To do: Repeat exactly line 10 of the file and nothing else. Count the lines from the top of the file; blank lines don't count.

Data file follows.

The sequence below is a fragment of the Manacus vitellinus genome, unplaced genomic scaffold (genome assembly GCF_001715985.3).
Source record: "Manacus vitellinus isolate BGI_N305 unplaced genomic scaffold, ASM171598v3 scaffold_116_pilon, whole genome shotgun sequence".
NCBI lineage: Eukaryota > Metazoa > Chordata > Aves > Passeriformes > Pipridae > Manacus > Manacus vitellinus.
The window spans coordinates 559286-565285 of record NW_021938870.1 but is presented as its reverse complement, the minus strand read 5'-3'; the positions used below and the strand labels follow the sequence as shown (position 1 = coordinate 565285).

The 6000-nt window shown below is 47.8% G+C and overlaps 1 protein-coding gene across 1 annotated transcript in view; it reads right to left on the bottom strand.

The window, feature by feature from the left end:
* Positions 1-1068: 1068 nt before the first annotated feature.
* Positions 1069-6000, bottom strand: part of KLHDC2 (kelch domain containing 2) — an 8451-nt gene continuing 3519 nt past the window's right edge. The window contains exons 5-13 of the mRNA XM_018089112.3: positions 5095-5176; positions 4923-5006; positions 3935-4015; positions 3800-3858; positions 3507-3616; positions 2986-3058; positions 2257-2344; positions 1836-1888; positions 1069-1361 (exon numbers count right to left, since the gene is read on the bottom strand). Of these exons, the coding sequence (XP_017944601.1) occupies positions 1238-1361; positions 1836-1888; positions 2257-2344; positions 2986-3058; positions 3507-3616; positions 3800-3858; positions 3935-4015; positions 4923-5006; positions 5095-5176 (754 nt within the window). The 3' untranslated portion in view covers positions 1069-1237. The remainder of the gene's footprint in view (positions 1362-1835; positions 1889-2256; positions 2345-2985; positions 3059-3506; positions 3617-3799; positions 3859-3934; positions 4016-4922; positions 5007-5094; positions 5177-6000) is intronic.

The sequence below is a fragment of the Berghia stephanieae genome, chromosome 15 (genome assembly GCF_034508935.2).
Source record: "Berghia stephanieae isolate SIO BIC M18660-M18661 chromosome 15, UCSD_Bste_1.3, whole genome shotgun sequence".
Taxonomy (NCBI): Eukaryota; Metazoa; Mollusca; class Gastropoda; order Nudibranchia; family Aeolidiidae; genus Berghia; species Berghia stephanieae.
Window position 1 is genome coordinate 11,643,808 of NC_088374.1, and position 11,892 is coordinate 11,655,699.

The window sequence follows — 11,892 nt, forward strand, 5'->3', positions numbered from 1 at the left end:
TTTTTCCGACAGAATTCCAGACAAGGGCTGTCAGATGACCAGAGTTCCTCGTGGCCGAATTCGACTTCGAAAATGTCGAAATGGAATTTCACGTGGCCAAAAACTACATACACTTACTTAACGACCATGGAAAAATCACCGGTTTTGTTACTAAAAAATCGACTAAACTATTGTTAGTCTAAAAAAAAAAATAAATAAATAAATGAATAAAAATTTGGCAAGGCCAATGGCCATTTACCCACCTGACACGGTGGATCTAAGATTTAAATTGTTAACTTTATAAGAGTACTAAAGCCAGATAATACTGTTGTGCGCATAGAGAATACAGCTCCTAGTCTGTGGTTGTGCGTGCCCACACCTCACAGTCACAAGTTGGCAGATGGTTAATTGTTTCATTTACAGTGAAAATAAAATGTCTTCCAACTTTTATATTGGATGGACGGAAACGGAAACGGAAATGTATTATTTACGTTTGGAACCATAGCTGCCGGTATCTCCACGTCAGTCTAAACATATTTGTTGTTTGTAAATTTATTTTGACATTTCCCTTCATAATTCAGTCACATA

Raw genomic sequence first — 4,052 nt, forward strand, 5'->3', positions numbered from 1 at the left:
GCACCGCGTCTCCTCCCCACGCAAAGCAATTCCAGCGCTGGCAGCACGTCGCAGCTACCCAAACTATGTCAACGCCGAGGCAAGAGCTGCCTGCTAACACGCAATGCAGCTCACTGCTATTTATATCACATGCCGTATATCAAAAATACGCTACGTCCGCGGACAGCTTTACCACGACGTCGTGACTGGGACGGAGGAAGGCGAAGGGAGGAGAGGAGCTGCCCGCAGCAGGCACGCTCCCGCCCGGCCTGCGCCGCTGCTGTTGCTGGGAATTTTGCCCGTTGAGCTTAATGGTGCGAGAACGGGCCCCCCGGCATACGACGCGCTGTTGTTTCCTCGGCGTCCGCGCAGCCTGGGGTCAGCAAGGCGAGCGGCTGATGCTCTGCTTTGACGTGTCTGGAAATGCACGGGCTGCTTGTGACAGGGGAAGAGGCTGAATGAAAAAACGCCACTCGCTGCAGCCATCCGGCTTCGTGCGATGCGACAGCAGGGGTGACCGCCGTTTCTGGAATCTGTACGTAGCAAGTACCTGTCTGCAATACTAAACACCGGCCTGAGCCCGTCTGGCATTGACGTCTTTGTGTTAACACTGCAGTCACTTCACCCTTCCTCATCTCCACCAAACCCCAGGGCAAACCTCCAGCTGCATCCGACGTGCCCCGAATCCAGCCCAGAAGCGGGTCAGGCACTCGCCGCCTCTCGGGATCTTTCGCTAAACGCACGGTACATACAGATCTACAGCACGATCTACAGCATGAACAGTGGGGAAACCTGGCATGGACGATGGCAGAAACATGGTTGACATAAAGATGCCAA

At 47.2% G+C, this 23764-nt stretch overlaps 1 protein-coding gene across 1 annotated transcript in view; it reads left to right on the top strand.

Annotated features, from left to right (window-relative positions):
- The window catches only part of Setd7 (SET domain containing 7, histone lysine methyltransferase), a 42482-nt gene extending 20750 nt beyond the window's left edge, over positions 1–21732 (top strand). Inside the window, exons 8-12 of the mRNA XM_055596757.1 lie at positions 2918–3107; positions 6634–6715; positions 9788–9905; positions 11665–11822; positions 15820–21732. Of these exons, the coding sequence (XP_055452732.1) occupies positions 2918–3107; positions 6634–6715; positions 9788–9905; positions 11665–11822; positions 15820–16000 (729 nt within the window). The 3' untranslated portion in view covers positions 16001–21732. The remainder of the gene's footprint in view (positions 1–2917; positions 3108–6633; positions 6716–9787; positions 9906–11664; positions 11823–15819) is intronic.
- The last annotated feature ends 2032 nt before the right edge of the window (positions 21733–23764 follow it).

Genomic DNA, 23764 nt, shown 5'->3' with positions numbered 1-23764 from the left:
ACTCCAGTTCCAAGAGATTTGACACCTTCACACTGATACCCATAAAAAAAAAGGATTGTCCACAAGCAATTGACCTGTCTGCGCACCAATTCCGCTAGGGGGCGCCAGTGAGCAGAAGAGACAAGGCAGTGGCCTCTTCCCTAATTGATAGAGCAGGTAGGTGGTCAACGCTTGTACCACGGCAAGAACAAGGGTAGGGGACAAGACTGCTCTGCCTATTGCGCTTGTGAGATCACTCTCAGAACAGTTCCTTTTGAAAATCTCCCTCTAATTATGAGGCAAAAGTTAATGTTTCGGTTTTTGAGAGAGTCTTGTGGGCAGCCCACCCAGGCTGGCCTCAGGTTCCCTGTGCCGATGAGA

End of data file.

Source record: "Berghia stephanieae isolate SIO BIC M18660-M18661 chromosome 15, UCSD_Bste_1.3, whole genome shotgun sequence".